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8 of 8 people found the following review helpful By Donnie on March 25, 2003
Format: Audio CD
Chuck Berry was the proto-type for blues-inflected rock, James Brown popularized funky blues, but Amos Blackmore aka Junior Wells perfected both. This is, without question, one of the essential blues records of all time. Kicking off with the lethal "Snatch It Back and Hold It", Wells and company (including Buddy Guy) unleash a set of tunes that are yet to be surpassed by any other recorded blues work. During "Ships on the Ocean" Wells prompts Guy to lay down some nasty guitar by joyfully exclaiming (practically preaching) "this is the blues, baby". This album documents to perfection (and better than any other) what was going on in Chicago blues clubs in the 1960's. This belongs on your short list of cds to purchase.
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7 of 7 people found the following review helpful By nadav haber on November 17, 2001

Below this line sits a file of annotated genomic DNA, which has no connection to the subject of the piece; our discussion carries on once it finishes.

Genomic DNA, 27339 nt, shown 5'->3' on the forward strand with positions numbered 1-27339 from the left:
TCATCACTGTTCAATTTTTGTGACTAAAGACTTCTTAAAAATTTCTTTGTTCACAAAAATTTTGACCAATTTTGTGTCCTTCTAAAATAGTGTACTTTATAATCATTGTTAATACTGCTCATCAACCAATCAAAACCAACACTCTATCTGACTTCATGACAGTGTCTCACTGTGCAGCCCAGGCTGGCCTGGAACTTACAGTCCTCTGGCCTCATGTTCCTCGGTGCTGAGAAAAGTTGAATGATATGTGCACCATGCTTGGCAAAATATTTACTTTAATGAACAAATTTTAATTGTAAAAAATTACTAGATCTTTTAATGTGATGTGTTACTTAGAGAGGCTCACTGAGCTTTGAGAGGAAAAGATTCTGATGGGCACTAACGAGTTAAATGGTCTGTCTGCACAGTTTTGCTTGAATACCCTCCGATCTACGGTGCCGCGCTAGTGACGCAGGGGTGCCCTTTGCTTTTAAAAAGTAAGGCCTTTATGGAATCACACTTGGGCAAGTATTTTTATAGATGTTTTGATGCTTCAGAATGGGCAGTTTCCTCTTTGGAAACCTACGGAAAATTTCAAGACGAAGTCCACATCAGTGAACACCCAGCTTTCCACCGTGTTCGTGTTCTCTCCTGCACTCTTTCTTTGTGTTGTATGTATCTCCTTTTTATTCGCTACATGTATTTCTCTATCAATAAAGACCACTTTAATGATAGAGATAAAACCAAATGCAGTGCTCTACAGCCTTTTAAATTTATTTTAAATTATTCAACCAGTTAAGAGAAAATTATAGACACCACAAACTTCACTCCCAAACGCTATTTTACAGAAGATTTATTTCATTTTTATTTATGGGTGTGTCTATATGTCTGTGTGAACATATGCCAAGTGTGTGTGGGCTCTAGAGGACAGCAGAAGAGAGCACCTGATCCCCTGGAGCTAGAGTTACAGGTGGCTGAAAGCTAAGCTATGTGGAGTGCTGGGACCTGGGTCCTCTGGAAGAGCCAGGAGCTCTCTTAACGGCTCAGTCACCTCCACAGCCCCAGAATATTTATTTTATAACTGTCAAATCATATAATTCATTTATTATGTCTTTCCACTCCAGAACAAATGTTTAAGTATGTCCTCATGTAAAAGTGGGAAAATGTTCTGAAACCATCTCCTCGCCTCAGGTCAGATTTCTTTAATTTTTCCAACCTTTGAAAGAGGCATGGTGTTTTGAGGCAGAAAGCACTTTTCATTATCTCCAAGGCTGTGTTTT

Format: Audio CD Verified Purchase
I have been hearing about this album for 20 years, but only got it recently. So naturally I compare it with what I have listened to in the past 20 years.
Earlier Wells albums featured a larger group - with horns, piano etc... The sound was heavy and I loved it. This CD has Wells, Buddy Guy on guitar, plus bass and drums. The sound is lighter, and the band goes for jumping, funky kind of blues. Wells' harmonica gets much more room here than it did before.
As a Chicago harpist, I rate Wells second only to Little Walter, but Wells is a better singer ! Wells is a great singer and performer, and deserves the showcase this CD affords him. He was young and fresh, and felt like jumping much more than laying back. As a result, the best tracks are the fast ones - Chilli Con Carne, Snatch It Back etc...
I love Buddy Guy's playing on the CD - he lets Wells have the main stage, and behaves like a true friend and musician - thinking only about the overall result.
To conclude - this is a great blues CD, worth having to any blues fan.